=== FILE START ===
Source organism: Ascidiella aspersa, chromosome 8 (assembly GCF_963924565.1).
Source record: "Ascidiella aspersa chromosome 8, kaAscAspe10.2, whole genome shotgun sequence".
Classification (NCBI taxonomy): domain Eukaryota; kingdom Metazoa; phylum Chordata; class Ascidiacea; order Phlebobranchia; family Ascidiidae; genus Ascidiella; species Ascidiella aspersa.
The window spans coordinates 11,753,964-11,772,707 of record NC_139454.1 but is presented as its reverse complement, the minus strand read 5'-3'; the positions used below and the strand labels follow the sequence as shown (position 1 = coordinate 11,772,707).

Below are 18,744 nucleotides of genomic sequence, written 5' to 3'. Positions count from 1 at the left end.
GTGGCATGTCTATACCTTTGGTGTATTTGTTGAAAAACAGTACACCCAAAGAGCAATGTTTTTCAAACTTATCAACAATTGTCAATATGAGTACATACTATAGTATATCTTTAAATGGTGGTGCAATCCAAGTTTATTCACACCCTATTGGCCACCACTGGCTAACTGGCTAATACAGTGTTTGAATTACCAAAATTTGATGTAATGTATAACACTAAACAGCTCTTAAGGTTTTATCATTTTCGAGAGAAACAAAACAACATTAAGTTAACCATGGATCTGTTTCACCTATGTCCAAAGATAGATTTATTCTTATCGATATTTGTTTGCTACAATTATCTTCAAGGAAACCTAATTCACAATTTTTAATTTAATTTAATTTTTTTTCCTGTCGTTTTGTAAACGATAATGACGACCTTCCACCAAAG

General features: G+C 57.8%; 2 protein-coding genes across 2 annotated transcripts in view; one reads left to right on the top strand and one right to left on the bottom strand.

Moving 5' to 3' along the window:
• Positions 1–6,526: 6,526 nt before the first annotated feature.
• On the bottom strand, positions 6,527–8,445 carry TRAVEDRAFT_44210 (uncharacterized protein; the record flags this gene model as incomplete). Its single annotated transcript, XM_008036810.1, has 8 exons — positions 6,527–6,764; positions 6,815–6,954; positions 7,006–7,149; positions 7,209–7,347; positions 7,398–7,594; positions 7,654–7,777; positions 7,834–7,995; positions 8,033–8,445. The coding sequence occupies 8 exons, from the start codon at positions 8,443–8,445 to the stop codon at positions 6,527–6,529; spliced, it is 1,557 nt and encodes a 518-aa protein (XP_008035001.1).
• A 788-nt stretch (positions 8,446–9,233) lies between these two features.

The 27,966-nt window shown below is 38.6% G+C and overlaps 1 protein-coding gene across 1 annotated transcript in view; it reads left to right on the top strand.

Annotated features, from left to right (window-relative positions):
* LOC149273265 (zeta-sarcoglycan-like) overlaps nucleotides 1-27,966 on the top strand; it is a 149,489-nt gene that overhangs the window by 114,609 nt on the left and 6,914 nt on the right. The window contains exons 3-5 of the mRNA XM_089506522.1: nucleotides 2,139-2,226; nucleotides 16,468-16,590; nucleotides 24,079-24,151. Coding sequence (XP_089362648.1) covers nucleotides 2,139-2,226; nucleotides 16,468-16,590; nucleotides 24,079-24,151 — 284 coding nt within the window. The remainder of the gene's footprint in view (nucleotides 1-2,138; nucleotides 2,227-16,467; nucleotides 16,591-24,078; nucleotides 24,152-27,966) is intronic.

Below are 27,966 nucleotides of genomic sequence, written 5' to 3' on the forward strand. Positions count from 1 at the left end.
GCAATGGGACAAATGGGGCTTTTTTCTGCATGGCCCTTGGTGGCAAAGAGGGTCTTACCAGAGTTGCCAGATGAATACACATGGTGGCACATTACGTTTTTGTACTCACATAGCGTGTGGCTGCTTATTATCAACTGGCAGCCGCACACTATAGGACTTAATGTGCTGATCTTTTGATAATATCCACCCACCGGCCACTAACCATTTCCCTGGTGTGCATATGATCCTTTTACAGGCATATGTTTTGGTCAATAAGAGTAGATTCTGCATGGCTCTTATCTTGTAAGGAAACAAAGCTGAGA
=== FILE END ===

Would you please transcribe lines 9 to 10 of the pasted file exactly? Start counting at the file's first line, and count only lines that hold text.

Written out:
• Positions 1–6,526: 6,526 nt before the first annotated feature.
• On the bottom strand, positions 6,527–8,445 carry TRAVEDRAFT_44210 (uncharacterized protein; the record flags this gene model as incomplete). Its single annotated transcript, XM_008036810.1, has 8 exons — positions 6,527–6,764; positions 6,815–6,954; positions 7,006–7,149; positions 7,209–7,347; positions 7,398–7,594; positions 7,654–7,777; positions 7,834–7,995; positions 8,033–8,445. The coding sequence occupies 8 exons, from the start codon at positions 8,443–8,445 to the stop codon at positions 6,527–6,529; spliced, it is 1,557 nt and encodes a 518-aa protein (XP_008035001.1).